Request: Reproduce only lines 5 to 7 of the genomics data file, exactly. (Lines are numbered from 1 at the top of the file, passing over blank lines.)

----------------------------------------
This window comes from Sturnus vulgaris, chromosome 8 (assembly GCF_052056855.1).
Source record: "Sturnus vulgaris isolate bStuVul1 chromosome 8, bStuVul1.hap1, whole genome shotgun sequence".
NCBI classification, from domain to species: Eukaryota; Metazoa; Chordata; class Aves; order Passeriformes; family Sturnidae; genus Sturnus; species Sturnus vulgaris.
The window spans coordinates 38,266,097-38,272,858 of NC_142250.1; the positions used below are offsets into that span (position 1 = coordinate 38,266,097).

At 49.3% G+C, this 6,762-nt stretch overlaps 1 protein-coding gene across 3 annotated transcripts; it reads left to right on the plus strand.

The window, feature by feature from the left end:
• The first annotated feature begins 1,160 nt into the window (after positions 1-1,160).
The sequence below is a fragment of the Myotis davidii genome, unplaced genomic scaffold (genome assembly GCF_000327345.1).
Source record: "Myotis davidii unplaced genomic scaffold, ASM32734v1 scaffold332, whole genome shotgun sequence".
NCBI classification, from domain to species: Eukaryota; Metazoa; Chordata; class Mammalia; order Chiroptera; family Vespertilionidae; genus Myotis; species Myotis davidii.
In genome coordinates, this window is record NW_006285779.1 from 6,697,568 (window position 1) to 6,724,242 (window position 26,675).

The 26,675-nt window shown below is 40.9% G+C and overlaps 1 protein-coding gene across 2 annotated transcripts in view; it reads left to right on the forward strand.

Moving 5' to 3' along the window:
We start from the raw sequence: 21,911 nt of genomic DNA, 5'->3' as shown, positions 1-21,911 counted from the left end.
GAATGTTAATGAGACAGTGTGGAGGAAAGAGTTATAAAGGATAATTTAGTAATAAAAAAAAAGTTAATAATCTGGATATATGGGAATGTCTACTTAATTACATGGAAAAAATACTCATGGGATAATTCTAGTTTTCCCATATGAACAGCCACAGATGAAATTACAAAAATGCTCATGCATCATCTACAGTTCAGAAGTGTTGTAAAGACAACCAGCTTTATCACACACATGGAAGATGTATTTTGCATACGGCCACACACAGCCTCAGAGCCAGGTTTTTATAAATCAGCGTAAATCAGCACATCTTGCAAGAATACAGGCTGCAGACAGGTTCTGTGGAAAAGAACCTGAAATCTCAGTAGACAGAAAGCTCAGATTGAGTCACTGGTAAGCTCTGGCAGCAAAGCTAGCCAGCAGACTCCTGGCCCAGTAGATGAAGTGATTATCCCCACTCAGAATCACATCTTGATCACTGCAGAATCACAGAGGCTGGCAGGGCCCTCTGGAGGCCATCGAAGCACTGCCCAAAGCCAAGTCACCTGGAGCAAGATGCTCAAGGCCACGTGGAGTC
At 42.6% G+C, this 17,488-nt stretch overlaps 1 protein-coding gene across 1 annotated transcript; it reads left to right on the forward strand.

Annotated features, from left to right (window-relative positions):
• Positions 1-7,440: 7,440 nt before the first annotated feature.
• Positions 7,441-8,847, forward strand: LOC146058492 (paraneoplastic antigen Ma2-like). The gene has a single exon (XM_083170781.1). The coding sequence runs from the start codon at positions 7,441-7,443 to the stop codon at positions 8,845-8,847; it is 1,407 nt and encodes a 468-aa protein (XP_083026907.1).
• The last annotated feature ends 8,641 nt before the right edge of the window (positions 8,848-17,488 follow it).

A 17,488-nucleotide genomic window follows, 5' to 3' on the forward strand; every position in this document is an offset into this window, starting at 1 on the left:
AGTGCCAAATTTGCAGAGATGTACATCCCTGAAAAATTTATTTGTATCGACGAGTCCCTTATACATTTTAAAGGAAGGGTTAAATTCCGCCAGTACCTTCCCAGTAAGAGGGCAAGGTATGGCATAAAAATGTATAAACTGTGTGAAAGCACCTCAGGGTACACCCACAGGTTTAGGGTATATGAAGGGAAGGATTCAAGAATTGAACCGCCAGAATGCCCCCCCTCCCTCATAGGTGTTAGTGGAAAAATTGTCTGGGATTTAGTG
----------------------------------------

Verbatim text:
At 49.3% G+C, this 6,762-nt stretch overlaps 1 protein-coding gene across 3 annotated transcripts; it reads left to right on the plus strand.

The window, feature by feature from the left end:
• The first annotated feature begins 1,160 nt into the window (after positions 1-1,160).